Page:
The Book Building at 1249 Washington Blvd, Downtown Detroit
So much has been written about Detroit’s decline, and yet so little has been written about its renaissance. Yes, the outlying areas have a long way to go, but the new construction and renovations happening in the downtown area are staggering. This post by no means covers the enormous amount of renovation occurring, these are just a few of this author’s favorite buildings.
The Book Building, designed by Louis Kamper for the Book brothers, was built in 1917, the tower was added in 1926. There was considerable criticism about the building looking more like a wedding cake than an office building when it was erected, this author, however, has a fondness for caryatids and found the building charming. The building is undergoing a projected $400 million renovation by Bedrock Real Estate Services.
The Grand Army of the Republic Hall at 1942 Grand River Avenue in the West Necklace neighborhood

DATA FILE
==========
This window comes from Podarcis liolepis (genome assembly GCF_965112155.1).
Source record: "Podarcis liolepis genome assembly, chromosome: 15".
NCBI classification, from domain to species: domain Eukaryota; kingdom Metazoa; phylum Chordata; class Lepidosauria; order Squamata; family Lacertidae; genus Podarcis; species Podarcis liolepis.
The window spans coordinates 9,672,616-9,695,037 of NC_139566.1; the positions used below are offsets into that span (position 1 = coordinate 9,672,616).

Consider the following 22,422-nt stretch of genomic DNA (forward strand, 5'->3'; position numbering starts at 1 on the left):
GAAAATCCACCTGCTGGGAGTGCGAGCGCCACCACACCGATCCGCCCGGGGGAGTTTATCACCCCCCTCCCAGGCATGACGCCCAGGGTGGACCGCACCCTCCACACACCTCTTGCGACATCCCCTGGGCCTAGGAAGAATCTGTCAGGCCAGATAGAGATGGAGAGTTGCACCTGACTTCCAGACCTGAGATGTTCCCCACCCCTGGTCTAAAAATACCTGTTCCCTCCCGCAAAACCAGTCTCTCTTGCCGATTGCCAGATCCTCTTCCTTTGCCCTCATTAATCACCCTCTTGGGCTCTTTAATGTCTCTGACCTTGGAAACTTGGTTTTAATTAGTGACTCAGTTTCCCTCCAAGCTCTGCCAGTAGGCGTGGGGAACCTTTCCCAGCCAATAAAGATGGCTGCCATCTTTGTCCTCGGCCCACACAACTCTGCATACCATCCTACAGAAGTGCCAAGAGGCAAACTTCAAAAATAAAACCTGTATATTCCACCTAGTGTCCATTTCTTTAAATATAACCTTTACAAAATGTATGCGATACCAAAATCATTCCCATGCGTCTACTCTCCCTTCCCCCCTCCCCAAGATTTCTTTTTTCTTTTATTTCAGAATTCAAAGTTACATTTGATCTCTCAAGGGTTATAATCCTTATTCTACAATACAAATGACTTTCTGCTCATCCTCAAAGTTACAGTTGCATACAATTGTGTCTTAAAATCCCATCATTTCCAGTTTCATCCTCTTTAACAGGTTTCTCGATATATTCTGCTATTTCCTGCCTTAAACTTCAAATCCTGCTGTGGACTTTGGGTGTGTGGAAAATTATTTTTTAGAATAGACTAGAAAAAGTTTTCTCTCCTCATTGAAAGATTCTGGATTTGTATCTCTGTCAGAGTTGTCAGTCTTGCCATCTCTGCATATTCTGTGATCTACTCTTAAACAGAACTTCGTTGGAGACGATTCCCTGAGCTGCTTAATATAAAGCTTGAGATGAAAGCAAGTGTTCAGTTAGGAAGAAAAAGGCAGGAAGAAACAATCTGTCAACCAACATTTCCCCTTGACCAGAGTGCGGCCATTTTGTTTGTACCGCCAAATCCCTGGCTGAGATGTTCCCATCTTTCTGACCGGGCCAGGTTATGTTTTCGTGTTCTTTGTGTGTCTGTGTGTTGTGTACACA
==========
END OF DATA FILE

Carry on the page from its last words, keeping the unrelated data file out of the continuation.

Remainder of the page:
The Grand Army of the Republic Building was designed by architect Julius Hess, and constructed in 1887 as a structure for meetings and other GAR related activities. The cost was split between the Grand Army of the Republic ( $6000 of the cost) and the city of Detroit (the remainder of the $44,000 total cost).
This is the only building in Detroit designed by McKim, Mead, and White, it was built in 1900.
Photo from Wikipedia
Slated for demolition in 2014, the building was purchased by a private investor. The owner did not disclose the purchase price or possible plans, however one rumored use could be an auto museum.
The interior of the Fisher Building is a wonder to behold and a stroll through the enormous lobby is not to be missed. Named the “Building of the Century” by Detroit AIA this 1927 building, commissioned by the Fisher Brothers, was designed by eminent Detroit architect Albert Kahn. The Fisher family financed the building with proceeds from the sale of Fisher Body to General Motors
The attention to detail on the exterior of the building is also worth noting.
The three-story vaulted arcade is finished with forty different varieties of marble and ornamentation extolling the virtues of commerce, industry, and arts.
It is almost impossible to explain the interior ceiling murals.